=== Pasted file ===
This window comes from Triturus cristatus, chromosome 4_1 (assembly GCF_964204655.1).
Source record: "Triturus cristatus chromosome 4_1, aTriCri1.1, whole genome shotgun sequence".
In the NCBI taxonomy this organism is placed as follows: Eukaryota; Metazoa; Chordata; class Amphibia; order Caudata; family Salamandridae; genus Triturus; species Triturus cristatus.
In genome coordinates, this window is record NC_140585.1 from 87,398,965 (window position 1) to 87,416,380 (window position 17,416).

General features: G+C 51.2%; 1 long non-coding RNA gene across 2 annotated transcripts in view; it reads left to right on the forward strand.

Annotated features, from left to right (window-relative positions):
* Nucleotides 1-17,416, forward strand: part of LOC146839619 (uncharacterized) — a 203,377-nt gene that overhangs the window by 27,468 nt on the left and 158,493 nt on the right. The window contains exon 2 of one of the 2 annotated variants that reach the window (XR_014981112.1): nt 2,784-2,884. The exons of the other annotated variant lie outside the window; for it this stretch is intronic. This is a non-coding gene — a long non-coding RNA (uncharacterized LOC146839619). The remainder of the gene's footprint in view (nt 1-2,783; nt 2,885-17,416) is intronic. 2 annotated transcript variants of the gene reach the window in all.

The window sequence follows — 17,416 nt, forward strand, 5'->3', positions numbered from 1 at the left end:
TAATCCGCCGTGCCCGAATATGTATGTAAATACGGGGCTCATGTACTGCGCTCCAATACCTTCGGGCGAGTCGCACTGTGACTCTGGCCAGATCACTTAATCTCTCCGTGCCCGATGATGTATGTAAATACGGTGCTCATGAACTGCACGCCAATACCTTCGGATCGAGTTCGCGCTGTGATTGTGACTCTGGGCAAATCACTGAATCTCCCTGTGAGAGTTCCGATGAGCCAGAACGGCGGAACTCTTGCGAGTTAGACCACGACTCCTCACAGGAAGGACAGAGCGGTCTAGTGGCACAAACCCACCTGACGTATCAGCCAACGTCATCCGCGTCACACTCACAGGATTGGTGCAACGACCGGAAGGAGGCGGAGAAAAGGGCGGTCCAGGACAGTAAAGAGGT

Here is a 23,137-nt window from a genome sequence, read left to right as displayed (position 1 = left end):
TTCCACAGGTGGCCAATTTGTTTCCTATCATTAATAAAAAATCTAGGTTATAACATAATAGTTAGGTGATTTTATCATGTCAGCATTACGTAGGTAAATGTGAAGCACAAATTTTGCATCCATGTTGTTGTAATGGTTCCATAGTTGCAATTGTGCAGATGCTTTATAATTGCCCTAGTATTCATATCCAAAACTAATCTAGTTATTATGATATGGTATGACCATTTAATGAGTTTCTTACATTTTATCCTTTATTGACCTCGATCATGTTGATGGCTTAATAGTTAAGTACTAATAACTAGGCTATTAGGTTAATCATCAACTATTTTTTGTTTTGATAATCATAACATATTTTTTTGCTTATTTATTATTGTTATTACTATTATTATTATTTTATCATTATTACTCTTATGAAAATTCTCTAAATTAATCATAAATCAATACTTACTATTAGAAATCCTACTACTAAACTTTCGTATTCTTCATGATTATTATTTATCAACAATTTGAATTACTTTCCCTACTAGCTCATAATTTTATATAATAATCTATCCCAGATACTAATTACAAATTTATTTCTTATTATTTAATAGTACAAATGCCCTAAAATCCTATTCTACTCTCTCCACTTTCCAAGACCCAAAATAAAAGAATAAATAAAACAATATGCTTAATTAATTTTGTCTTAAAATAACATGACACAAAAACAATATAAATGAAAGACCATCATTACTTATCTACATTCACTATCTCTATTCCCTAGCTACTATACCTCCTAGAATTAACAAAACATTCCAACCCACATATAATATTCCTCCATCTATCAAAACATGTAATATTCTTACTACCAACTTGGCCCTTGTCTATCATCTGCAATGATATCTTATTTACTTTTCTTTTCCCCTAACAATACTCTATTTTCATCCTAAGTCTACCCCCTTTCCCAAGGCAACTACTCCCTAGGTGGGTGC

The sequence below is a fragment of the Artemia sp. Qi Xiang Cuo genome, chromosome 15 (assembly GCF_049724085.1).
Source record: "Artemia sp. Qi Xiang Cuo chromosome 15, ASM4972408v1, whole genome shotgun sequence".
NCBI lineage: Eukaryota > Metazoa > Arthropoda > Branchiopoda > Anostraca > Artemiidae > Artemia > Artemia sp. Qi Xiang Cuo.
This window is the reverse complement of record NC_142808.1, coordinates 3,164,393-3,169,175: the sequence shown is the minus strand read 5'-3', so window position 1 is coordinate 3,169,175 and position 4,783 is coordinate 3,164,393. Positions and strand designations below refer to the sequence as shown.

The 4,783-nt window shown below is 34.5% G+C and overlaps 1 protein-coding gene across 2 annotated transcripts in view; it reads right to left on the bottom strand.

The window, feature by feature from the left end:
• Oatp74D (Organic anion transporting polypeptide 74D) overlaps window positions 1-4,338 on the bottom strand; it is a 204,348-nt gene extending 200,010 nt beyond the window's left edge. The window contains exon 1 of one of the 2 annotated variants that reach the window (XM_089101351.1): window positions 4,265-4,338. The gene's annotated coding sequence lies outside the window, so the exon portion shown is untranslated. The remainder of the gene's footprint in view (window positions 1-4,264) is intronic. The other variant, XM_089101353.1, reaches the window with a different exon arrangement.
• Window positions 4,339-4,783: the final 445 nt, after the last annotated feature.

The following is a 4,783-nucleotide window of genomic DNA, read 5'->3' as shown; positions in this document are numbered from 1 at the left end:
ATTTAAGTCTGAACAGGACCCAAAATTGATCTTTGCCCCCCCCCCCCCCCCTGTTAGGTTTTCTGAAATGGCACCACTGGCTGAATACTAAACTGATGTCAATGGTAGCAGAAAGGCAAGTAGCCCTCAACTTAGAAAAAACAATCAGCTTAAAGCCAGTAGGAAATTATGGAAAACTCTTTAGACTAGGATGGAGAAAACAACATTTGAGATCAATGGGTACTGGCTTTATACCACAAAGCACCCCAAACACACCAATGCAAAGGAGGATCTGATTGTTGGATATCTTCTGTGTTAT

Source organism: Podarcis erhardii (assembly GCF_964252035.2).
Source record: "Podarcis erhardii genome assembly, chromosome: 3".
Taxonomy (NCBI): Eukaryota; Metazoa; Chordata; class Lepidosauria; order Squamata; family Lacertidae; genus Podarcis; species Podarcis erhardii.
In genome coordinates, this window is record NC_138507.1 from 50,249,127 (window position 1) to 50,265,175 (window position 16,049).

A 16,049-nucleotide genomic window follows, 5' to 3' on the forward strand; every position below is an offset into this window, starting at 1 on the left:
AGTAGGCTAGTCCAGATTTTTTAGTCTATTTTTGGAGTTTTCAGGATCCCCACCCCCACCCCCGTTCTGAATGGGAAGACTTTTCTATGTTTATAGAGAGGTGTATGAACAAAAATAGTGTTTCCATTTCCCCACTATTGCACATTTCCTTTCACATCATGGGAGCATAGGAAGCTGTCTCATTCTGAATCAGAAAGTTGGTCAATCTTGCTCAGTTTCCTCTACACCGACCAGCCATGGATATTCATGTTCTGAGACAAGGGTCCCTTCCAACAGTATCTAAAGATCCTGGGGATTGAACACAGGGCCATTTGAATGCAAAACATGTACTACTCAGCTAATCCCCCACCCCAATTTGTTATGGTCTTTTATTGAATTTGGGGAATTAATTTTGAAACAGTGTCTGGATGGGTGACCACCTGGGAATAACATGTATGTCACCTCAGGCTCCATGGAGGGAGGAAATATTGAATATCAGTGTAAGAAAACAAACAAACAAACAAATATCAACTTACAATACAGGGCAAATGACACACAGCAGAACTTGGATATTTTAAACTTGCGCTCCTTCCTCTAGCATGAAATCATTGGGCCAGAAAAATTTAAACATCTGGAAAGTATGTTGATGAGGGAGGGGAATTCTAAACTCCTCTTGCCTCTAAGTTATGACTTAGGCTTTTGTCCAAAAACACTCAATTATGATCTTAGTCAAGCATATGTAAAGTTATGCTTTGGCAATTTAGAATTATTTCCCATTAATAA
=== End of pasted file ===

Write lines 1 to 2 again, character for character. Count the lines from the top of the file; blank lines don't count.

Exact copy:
This window comes from Triturus cristatus, chromosome 4_1 (assembly GCF_964204655.1).
Source record: "Triturus cristatus chromosome 4_1, aTriCri1.1, whole genome shotgun sequence".